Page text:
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Intel Core i7 3770K Ivy Bridge

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Posted May 10, 2012 by James Baranski (Drdeath) in CPU & Motherboards
intel_3770k_1

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by James Baranski (Drdeath)
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Introduction

Last month we saw an onslaught of Z77 motherboards released in anticipation of Intel’s latest evolution, code named Ivy Bridge. Ivy Bridge’s release was delayed intentionally due to the overstock of Intel processors with OEM manufacturers and retailers which made sense due to AMD’s Bulldozer failed performance. Intel still reins king of the hill with Sandy Bridge processors and this also gave Intel’s Sandy Bridge “E” extreme processors some traction in somewhat a dismal desktop market.

Ivy Bridge continues Intel’s “Tick Tock” strategy with the shrink of the die from 32nm to 22nm. For those not familiar with Tick Tock, Intel initiated a development plan that generates a Tick; the development of new silicon while increasing transistor density every other year and a Tock; engineering new micro-architecture on the flip side. The two alternate every other year so Sandy Bridge brought the Tock and Ivy Bridge keeps the clock Ticking.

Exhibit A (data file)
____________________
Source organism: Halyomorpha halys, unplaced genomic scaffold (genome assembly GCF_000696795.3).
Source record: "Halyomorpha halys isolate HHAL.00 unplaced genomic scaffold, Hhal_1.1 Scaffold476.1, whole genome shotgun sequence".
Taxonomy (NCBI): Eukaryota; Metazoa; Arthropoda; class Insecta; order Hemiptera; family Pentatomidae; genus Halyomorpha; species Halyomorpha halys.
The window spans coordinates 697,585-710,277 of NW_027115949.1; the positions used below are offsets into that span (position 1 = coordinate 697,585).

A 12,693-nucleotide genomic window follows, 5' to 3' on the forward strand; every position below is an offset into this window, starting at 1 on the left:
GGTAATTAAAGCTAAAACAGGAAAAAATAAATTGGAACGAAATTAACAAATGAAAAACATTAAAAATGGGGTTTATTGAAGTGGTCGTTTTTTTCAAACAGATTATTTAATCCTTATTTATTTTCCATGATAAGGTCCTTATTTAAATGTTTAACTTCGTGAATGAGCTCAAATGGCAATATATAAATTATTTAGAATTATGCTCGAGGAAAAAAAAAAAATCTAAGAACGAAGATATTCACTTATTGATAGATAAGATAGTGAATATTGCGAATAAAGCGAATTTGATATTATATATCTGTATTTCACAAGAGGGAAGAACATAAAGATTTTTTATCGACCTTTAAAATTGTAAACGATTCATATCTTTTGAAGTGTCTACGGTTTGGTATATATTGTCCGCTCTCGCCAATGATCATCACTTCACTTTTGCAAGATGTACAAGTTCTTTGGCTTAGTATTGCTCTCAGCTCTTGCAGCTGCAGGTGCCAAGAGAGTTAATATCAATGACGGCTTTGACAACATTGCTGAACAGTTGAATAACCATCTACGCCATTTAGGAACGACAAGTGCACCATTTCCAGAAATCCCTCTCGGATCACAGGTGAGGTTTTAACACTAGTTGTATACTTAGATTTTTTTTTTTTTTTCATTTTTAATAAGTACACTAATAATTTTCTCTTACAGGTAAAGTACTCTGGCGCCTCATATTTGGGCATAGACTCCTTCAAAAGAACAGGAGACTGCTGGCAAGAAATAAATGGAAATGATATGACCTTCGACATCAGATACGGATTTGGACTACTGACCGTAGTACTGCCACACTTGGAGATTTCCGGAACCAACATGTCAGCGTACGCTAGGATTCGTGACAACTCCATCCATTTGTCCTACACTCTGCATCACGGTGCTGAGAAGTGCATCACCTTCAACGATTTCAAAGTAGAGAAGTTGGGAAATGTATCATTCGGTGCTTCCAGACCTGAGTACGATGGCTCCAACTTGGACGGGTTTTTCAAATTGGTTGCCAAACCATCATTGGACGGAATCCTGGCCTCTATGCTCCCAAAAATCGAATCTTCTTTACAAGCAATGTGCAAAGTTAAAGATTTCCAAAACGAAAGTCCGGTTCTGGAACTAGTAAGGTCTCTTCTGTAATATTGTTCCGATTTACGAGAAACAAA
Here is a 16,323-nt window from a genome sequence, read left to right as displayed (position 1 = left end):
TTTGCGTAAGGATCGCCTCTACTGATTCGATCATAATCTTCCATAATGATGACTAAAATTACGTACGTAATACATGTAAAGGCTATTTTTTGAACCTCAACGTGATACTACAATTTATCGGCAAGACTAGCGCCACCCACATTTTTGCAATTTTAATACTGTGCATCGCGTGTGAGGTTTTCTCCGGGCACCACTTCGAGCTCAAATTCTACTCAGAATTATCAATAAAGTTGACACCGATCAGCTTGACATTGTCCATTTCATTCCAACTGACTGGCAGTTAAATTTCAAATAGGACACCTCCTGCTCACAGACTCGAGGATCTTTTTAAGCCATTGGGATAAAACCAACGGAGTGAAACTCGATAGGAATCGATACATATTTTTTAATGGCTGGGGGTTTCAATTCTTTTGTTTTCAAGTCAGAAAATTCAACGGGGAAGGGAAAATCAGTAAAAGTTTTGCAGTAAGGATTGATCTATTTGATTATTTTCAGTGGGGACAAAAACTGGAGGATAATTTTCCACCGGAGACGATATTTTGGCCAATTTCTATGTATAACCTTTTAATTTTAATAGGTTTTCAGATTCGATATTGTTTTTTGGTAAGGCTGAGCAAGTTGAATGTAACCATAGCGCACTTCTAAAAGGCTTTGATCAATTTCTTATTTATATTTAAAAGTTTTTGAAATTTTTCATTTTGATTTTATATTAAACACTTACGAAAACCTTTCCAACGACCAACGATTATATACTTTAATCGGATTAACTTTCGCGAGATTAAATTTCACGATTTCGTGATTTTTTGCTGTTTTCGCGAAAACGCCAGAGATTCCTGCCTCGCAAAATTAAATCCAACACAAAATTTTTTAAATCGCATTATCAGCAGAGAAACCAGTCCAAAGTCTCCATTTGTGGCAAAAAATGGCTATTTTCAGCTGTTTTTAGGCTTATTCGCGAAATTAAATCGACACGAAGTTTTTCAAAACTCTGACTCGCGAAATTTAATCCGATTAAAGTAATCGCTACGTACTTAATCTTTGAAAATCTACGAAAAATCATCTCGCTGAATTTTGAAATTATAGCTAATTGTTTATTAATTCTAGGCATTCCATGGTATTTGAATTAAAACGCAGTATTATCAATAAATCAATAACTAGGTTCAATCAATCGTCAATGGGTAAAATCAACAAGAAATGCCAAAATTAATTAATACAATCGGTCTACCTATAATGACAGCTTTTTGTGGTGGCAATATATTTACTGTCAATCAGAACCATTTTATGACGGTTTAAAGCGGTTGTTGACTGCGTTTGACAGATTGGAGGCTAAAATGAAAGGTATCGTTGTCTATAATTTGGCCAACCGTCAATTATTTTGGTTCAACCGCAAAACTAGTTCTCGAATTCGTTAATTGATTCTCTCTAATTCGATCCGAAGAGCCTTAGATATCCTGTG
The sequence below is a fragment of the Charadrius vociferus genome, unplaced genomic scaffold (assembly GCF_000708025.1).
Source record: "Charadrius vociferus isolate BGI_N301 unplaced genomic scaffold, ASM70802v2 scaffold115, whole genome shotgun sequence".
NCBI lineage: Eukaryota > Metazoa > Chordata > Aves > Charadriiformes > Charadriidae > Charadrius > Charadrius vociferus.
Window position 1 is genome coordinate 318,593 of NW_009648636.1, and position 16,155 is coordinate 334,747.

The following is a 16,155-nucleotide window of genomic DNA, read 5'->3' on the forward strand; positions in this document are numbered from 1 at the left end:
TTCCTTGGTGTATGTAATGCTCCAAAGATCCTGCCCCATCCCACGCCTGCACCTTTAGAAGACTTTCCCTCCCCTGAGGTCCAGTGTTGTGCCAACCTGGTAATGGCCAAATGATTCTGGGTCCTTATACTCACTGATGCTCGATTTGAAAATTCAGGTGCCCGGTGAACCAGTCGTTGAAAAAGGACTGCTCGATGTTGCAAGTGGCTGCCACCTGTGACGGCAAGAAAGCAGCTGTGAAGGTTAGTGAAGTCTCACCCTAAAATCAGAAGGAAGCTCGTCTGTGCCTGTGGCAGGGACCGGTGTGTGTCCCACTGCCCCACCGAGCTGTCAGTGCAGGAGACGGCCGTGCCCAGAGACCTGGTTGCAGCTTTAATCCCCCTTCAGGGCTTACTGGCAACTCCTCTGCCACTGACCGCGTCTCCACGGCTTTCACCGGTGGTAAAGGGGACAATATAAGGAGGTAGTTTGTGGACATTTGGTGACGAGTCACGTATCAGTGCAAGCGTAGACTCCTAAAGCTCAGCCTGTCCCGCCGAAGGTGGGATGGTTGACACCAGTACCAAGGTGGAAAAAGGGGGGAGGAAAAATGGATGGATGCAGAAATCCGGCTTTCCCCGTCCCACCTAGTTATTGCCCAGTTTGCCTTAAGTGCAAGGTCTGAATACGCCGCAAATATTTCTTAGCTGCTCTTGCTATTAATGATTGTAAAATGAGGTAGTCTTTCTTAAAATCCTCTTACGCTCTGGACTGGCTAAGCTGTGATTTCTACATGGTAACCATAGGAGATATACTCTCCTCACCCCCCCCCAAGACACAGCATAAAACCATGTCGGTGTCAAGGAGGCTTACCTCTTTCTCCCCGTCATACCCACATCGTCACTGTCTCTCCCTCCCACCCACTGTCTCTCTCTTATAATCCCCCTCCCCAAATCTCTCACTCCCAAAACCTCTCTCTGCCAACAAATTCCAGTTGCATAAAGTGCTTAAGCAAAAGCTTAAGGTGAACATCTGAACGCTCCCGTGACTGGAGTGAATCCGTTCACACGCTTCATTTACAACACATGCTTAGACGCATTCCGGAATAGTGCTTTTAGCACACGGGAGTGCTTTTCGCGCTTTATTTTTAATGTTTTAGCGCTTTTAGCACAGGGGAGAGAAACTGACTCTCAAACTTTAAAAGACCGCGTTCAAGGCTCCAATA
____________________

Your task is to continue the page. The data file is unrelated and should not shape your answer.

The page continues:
One exciting point with Z77 motherboards, Intel keeps socket 1155 rolling which is a sigh of relief to the Intel enthusiast. Both Sandy Bridge and Ivy Bridge work on both platforms (Z68 Gen. 3 and Z77). Traditionally, Intel changes sockets with new releases but that is not the case with Ivy Bridge. Along with the new Z77 motherboards, Z68 Gen. 3 motherboards are also compatible with Ivy Bridge with a simple Bios flash however with Intel on a “Tick” cycle; they threw a loop with the much anticipated PCIE 3.0. On both Z77 and Z68 Gen. 3 motherboards, Ivy Bridge supports PCIE 3.0 leaving Sandy Bridge left out but the transition needed to happen somewhere.

Today, we have the new Core i7 3770K locked and loaded in our lab, along with a new ASUS P8Z77-V Deluxe motherboard, so let’s take a look and see if the new Ivy Bridge processor lives up to all the hype and also see if any upgrade is worthy for Sandy Bridge owners with the introduction of PCIE 3.0 and USB 3.0.

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One Comment


  1.  

    Page 9, on “Overclocking: Water Cooling,” was informative except for one minor issue:

    Nothing at all was written about water cooling!

    Can you please add that information (for example, what water cooling system(s) you used in your tests)?

    Thanks!





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